Since $\zeta(1) \neq 1$, does this mean that $\zeta$ is not multiplicative?

Let $$\zeta(s)$$ be the Riemann zeta function, that is, $$\zeta(s) = \sum_{n=1}^{\infty}{\frac{1}{n^s}}.$$

A function $$g$$ is said to be multiplicative if, whenever $$\gcd(x,y)=1$$, we have $$g(xy) = g(x)g(y).$$ Examples of multiplicative (arithmetic) functions include the divisor-sum $$\sigma(z)=\sigma_{1}(z)$$ and the abundancy index $$I(z)=\sigma(z)/z$$.

It is known that, if a function $$f$$ is multiplicative (and not identically zero), then $$f(1)=1$$.

Proof: Suppose that $$f$$ is multiplicative (and not identically zero). Since $$\gcd(m,1)=1$$ and $$f \neq 0$$ is multiplicative, then $$f(m)=f(m\cdot{1})=f(m)f(1)$$ which implies that $$f(1)=1$$.

Since we know that $$\zeta(1) \neq 1$$ (in fact, the sum $$\zeta(1) = \sum_{n=1}^{\infty}{\frac{1}{n}}$$ is known to diverge), then can we already conclude that the Riemann zeta function $$\zeta$$ is not multiplicative?

• The term "multiplicative" is for functions defined on the positive integers. Zeta isn't defined at $1.$ – coffeemath Jan 8 at 12:02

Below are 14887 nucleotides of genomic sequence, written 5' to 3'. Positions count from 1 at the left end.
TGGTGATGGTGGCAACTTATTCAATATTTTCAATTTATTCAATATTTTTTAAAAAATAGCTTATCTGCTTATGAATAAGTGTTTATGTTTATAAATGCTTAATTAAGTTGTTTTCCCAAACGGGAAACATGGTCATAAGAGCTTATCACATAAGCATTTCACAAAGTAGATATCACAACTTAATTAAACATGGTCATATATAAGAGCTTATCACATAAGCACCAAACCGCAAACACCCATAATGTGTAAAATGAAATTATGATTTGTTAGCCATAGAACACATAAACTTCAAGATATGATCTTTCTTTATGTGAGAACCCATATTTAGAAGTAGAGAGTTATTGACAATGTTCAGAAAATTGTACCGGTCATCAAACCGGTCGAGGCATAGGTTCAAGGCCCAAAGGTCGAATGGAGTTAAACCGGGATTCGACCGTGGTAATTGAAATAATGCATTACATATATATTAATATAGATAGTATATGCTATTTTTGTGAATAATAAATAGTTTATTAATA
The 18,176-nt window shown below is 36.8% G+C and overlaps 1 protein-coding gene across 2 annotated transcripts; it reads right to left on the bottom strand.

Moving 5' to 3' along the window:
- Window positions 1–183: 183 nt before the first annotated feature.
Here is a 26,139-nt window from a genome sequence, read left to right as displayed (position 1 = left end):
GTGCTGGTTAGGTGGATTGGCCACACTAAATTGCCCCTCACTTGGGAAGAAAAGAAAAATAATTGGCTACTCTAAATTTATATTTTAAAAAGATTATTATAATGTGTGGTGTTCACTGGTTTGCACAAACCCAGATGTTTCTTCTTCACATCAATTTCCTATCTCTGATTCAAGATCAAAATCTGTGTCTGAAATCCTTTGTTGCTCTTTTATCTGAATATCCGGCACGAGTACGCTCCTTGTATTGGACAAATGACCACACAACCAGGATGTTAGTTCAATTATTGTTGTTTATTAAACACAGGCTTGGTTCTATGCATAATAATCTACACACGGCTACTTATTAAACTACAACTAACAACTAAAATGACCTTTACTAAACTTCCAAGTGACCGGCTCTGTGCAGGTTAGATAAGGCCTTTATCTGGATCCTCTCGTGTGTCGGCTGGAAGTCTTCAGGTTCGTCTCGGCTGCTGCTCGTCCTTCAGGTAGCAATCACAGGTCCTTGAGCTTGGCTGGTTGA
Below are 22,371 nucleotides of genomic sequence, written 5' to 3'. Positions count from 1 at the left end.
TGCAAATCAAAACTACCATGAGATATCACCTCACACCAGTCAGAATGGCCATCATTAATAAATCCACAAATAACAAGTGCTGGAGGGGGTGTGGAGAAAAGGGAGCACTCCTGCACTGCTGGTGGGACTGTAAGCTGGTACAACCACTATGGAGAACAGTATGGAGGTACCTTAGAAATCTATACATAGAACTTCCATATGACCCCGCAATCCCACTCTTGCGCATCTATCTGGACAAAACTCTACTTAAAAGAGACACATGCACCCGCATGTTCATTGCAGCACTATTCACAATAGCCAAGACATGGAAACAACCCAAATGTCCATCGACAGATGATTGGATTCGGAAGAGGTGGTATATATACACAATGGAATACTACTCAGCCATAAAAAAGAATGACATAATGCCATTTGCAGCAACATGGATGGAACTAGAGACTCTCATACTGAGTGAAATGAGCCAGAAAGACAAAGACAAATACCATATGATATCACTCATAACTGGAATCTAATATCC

• @coffeemath, ohh yeah right! Can you write your last comment as an actual answer, so that I would be able to accept it? Thanks! – Jose Arnaldo Bebita-Dris Jan 8 at 12:06

The term "multiplicative" is used for a function $$f$$ defined on the positive integers, for which $$f(mn)=f(m)f(n)$$ whenever $$\gcd(m,n)=1.$$ The Riemann zeta function $$\zeta$$ isn't even defined at $$1$$ so is not a candidate to be called multiplicative. Even ignoring the problem at $$1$$ it could be checked numerically that $$\zeta(2)\zeta(3) \neq \zeta(6)$$.
Added: No need for a numerical check. Exact values for $$\zeta(2k)$$ are known, and $$\zeta(6)/\zeta(2)<0.7.$$ So it can't equal $$\zeta(3),$$ which is greater than $$1.$$
Another note: $$\zeta(n)$$is strictly monotone decreasing as $$n>1$$ increases. So if for $$a,b$$ with $$1 we had $$\zeta(ab)=\zeta(a)\zeta(b),$$ then since $$ab>a$$ it would follow that $$\zeta(ab)/\zeta(a)<1,$$ which cannot be $$\zeta(b)>1.$$ So $$\zeta(n)$$ is not multiplicative for any values of $$a,b>1,$$ coprime or not.